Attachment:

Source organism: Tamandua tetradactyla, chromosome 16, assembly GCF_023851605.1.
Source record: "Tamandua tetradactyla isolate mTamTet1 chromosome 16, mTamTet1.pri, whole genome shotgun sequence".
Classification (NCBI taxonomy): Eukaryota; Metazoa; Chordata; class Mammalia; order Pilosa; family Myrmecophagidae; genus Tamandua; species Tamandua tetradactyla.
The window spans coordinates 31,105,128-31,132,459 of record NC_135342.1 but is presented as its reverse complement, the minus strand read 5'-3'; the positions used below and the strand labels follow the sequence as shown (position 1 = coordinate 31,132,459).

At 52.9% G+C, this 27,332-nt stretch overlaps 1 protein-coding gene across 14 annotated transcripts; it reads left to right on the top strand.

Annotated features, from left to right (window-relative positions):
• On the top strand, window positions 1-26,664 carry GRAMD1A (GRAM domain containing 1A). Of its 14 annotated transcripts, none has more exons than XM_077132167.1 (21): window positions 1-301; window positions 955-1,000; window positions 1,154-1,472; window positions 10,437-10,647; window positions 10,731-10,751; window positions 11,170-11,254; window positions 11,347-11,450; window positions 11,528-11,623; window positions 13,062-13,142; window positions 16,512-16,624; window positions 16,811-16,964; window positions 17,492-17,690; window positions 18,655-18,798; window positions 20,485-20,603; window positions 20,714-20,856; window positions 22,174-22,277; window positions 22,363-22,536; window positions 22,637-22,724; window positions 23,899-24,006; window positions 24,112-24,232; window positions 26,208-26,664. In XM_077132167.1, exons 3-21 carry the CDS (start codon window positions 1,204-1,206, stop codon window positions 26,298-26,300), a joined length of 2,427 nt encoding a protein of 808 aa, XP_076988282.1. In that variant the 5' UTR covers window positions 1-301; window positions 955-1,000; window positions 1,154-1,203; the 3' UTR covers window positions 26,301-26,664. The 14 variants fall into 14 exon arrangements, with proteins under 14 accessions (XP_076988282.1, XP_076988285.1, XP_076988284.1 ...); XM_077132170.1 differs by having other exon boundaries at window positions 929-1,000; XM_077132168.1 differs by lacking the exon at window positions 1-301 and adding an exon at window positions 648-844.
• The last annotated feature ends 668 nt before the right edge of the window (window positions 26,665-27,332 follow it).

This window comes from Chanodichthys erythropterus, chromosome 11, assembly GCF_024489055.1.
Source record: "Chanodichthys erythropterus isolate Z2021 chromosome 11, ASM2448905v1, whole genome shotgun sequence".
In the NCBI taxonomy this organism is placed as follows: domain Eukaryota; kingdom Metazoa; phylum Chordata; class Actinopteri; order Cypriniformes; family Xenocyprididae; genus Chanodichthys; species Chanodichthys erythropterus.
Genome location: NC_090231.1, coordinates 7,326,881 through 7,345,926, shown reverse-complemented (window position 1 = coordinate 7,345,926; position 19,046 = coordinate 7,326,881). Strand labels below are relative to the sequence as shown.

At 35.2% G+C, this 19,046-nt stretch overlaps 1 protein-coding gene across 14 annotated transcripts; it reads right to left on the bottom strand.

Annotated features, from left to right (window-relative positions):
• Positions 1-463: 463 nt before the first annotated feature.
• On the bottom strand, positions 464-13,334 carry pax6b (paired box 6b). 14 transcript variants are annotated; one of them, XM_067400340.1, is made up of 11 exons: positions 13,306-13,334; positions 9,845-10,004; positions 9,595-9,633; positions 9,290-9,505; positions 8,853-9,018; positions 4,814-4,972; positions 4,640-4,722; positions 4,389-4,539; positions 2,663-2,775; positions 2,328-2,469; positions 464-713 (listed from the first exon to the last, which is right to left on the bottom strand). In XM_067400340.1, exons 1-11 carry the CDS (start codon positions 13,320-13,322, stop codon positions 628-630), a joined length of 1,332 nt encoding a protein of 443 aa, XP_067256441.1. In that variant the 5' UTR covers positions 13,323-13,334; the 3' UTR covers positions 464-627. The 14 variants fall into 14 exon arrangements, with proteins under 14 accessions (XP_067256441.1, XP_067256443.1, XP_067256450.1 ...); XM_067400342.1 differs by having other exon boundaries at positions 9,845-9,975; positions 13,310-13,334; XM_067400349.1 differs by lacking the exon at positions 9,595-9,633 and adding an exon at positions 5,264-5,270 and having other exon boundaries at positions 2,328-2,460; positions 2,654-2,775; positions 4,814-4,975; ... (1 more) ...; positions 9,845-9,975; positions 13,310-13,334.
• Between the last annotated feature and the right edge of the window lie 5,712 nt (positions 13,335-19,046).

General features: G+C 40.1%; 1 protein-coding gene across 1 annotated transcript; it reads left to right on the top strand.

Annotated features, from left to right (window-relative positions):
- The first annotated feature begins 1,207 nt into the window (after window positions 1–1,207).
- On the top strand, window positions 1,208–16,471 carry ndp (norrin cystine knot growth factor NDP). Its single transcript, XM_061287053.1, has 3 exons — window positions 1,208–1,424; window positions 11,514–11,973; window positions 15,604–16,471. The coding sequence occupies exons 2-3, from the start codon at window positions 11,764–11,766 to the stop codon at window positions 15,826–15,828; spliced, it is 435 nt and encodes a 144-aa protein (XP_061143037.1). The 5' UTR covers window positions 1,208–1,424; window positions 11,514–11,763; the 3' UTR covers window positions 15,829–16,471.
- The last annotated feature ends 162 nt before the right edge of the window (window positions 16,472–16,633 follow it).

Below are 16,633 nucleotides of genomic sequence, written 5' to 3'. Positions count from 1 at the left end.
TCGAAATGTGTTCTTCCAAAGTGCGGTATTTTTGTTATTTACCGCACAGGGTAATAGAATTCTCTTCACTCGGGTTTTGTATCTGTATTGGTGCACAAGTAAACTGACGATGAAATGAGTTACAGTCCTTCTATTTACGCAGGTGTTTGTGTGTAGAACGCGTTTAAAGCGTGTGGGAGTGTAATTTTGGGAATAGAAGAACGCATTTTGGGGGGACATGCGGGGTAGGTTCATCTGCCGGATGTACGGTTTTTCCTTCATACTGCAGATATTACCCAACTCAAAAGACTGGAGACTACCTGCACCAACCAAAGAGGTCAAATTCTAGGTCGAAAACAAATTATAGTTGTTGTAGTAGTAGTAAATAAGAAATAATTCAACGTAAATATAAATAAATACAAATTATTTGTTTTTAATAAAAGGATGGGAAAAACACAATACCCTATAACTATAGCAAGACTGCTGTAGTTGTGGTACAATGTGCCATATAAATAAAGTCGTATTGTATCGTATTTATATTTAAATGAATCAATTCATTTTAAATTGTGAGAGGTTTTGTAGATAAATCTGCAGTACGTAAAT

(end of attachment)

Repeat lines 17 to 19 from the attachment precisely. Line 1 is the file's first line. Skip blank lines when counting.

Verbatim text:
• Between the last annotated feature and the right edge of the window lie 5,712 nt (positions 13,335-19,046).

General features: G+C 40.1%; 1 protein-coding gene across 1 annotated transcript; it reads left to right on the top strand.

Annotated features, from left to right (window-relative positions):